Clarity needed over boiler reinstallation compliance

An ambiguity in building regulations, regarding the circumstances in which a boiler can be reinstalled to replace an underperforming low carbon heating system, is creating confusion for consumers and the wider heating industry.

Andrew Matthews, OFTEC Technical Director, standing outside in the sunshine.

That’s the message from OFTEC, which has called for clearer guidelines for installers and an increased focus on ensuring consumers are aware of the types of heating system they can install in their home.

The government’s drive to transition homes to low carbon heating means the number of heat pumps replacing fossil fuel systems must increase significantly over the coming years. Many of those installations will be part funded through government incentive schemes, such as the Boiler Upgrade Scheme, which can now be done regardless of any building fabric recommendations included within a home’s Energy Performance Certificate.

OFTEC argues that this could sometimes result in less-than-optimal outcomes for consumers, particularly if unscrupulous installers deliberately cut corners, or inexperienced installers carry out sub-standard work resulting in an inefficient heating system.

If a new heat pump system is underperforming, typically the installer works with the customer to resolve any problems. If that fails, there are other legal options the owner can pursue. However, in cases where the owner has been unable to resolve the problems and has lost confidence in the system and the installer, they may call in a new heating company and want to revert back to their old heating system.

Unhelpful ambiguity

OFTEC highlights that this scenario is problematic because the way building regulations are framed implies this shouldn’t happen. Approved Document L states that, in existing buildings, a replacement fixed building service, such as a heating system, where the same fuel is being used, should have an efficiency that is not worse that the service being replaced.

Furthermore, if a different fuel is being used to the service being replaced, the new system should not produce more CO2 emissions per kWh of heat and should not have higher primary energy demand per kWh of heat. This means a low carbon heating system should not be replaced by a less efficient or more polluting alternative.

Therefore, homeowners who replace their fossil fuel heating system with a heat pump will face difficulties complying with the regulations if they want to switch back and reinstall their boiler. This applies even in scenarios where the boiler will run on a renewable liquid fuel such as Hydrotreated Vegetable Oil (HVO).

OFTEC is calling for greater clarity as the terminology ‘should’ in the regulations creates unhelpful ambiguity, and it is clear that an increasing number of installers are using this confusion as a justification to reinstall a fossil fuel heating system.

OFTEC has recommended:

  • Support for the use of HVO compatible systems to provide more consumer choice if a heat pump isn’t suitable for their home or circumstances.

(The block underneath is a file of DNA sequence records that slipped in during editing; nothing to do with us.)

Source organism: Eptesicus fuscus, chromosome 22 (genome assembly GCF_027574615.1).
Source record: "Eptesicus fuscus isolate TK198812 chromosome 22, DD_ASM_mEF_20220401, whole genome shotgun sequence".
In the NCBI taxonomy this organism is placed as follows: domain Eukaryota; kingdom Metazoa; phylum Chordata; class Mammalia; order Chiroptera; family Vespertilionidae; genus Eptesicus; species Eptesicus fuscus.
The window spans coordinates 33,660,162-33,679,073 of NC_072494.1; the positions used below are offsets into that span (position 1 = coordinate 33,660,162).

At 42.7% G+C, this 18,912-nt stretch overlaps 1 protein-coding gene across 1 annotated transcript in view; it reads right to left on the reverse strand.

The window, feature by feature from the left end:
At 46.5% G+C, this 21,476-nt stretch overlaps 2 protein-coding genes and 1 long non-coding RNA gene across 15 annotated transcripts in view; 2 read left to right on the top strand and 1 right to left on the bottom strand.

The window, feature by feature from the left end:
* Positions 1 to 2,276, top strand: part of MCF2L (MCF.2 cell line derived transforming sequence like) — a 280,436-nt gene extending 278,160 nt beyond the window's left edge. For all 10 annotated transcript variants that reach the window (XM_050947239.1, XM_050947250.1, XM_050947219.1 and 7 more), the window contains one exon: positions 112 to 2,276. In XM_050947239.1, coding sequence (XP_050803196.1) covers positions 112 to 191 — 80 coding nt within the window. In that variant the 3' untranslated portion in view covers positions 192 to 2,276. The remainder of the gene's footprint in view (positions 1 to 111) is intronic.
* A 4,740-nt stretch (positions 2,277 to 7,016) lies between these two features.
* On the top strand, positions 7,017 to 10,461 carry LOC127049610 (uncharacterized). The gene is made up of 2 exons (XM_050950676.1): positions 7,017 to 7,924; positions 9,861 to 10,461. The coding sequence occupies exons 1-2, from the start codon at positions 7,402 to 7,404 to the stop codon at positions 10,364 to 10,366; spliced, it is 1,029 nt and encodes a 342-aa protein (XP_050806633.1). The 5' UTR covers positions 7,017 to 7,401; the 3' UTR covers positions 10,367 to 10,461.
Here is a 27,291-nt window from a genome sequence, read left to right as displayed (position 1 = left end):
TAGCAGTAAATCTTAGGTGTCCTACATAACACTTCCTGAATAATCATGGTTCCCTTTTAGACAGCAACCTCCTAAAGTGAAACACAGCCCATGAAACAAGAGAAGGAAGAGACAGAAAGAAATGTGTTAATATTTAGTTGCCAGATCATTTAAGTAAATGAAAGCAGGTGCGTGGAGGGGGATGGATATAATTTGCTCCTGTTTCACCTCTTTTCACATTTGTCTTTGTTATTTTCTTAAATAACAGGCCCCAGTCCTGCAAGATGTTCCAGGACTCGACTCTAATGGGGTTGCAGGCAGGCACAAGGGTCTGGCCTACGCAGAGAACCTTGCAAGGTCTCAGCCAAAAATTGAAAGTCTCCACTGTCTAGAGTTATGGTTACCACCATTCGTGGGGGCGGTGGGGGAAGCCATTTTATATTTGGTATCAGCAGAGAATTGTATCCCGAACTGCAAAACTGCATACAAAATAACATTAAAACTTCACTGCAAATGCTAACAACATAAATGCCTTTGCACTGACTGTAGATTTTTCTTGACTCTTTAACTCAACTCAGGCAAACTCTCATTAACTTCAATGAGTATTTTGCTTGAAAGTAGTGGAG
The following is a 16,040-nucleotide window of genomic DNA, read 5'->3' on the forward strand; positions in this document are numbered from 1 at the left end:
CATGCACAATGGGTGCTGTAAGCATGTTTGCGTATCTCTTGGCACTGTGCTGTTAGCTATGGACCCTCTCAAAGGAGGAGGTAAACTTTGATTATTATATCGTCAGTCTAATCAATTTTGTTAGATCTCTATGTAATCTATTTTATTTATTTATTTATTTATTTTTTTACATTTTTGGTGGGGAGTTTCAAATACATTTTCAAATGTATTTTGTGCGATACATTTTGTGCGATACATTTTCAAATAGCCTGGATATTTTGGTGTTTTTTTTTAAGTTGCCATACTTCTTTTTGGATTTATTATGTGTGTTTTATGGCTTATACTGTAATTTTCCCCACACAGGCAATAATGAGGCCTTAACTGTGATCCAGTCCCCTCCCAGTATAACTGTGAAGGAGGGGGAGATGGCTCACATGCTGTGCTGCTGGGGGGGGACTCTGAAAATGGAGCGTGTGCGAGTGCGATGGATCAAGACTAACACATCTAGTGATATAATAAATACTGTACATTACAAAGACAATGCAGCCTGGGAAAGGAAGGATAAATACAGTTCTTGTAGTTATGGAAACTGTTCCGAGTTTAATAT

• Clearer guidance in building regulations on the types of heating systems that can be installed when replacing an underperforming heat pump or other low carbon technology.

OFTEC has created a calculation tool for technicians to provide greater clarity on what heating systems can be installed to be compliant with the Approved Document L regulations.

Previous analysis of the government’s online heat pump calculator revealed many off-grid properties, such as those on oil heating, could face costs of over £20,000 to install a heat pump and make all the recommended energy efficiency improvements for the technology to work effectively. This could include installing new radiators, new piping and a hot water tank.

Consumers need to be aware that if they switch to a heat pump without making these changes and subsequently find their heating system underperforms, or is more costly to run, the alternative options that are compliant with building regulations may be limited.

This could create further difficulties for homeowners, as well as for technicians who have to advise their customers and potentially turn down work because the requested boiler installation request is not compliant.

Avoiding the difficult conversations

Andrew Mathews, Technical Director at OFTEC, commented: “With an increased awareness and focus on heat pumps in the domestic market, there is naturally some confusion amongst consumers. Whilst heat pumps are a sensible choice for many properties, for harder to treat off-grid homes there can be significant technical challenges and cost implications to overcome.

“It is essential consumers do their research to ensure a heat pump is suitable for their situation as it won’t be straight forward to revert back to a boiler. Homeowners in breach of building regulations could face a fine, an instruction from the local authority to rectify the issue or difficulties when it comes to selling the property.

“We fully recognise for technicians it can be a very difficult conversation if their customers request their boiler is reinstalled and that it could lead to the work being turned down. However, as an industry, we must uphold compliance and best practice as otherwise it’s a slippery slope if all the rules aren’t carefully followed. Our calculation tool will help technicians advise their customers on the options they have.

Image supplied by OFTEC